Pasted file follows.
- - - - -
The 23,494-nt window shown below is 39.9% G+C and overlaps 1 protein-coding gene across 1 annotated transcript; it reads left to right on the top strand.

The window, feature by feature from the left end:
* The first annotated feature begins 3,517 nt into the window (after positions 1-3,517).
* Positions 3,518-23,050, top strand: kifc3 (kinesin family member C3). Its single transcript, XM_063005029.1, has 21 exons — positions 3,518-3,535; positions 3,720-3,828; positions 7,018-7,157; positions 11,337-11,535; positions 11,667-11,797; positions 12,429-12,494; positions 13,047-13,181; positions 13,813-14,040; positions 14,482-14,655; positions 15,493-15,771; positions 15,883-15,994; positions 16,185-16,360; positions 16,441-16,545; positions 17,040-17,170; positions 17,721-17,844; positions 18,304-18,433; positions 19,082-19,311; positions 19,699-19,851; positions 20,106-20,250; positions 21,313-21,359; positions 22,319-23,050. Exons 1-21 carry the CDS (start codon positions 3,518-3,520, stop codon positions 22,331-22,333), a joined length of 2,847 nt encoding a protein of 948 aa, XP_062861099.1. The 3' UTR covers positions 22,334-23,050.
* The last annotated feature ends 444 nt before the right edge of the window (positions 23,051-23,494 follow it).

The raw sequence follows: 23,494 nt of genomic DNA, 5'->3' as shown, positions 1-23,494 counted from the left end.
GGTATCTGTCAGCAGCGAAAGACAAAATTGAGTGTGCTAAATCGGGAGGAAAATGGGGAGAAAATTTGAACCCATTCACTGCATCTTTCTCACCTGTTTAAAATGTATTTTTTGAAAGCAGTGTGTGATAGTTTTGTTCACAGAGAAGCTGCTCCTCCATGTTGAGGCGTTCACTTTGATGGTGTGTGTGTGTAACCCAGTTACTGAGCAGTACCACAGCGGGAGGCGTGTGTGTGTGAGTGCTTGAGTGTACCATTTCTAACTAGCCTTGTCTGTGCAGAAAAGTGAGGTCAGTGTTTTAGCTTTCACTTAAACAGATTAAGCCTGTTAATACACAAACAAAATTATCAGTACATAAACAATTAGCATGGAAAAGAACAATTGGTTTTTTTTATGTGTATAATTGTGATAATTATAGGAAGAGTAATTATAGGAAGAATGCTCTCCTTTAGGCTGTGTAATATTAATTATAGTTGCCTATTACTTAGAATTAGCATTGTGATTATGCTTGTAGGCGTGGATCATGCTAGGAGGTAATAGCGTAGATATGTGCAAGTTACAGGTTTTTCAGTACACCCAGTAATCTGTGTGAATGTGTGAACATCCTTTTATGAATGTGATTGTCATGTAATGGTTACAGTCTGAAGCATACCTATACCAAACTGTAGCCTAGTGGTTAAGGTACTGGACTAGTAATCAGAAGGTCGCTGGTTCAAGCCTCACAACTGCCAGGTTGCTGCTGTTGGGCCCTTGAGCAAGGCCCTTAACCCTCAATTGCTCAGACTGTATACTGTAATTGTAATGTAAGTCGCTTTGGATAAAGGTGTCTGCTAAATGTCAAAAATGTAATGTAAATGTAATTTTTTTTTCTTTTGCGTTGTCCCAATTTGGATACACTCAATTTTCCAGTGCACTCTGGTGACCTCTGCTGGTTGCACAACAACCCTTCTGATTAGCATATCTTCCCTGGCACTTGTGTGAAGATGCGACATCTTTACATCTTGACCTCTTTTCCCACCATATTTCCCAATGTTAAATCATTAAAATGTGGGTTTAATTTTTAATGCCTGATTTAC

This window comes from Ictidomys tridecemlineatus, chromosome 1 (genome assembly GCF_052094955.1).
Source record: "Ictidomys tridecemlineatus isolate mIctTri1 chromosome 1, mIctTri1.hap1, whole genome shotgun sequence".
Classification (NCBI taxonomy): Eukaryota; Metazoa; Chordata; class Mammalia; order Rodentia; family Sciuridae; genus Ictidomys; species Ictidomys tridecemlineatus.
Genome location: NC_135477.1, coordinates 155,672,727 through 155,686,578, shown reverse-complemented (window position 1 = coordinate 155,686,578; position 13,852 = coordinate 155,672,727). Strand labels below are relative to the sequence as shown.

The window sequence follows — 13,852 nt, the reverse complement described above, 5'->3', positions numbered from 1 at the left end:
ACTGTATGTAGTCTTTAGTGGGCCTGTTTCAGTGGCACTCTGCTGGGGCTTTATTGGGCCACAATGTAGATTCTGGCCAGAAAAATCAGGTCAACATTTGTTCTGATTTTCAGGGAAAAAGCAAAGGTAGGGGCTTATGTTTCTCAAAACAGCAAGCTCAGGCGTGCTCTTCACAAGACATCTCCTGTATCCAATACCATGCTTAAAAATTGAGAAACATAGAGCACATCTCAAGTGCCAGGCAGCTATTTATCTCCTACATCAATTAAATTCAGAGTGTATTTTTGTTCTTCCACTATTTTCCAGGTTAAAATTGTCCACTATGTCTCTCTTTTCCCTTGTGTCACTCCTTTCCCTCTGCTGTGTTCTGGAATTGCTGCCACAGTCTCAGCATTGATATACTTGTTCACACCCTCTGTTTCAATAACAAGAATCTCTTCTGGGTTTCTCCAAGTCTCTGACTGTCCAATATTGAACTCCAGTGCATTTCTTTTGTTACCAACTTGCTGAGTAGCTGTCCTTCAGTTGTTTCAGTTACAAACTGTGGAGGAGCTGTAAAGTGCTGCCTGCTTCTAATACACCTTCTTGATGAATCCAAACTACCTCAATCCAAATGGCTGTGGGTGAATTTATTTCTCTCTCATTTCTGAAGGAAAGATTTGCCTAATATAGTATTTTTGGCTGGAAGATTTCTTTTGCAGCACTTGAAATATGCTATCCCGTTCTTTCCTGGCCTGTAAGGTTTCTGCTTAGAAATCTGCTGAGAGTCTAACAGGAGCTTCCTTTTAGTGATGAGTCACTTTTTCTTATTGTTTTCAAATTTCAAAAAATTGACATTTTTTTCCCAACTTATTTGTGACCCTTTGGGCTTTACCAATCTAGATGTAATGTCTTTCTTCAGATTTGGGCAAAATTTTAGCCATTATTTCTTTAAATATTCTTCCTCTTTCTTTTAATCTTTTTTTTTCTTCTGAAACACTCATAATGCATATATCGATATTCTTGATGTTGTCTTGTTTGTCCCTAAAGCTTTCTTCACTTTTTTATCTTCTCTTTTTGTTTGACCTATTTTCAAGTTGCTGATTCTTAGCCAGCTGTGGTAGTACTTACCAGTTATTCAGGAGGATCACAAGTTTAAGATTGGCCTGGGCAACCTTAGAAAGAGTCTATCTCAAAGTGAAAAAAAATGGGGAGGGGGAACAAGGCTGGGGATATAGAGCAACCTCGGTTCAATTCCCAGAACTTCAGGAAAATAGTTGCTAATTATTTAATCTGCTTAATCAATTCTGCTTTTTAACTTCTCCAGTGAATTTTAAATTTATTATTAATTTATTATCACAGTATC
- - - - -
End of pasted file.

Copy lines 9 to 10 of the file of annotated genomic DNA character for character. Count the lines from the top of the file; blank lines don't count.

Source record: "Ictidomys tridecemlineatus isolate mIctTri1 chromosome 1, mIctTri1.hap1, whole genome shotgun sequence".
Classification (NCBI taxonomy): Eukaryota; Metazoa; Chordata; class Mammalia; order Rodentia; family Sciuridae; genus Ictidomys; species Ictidomys tridecemlineatus.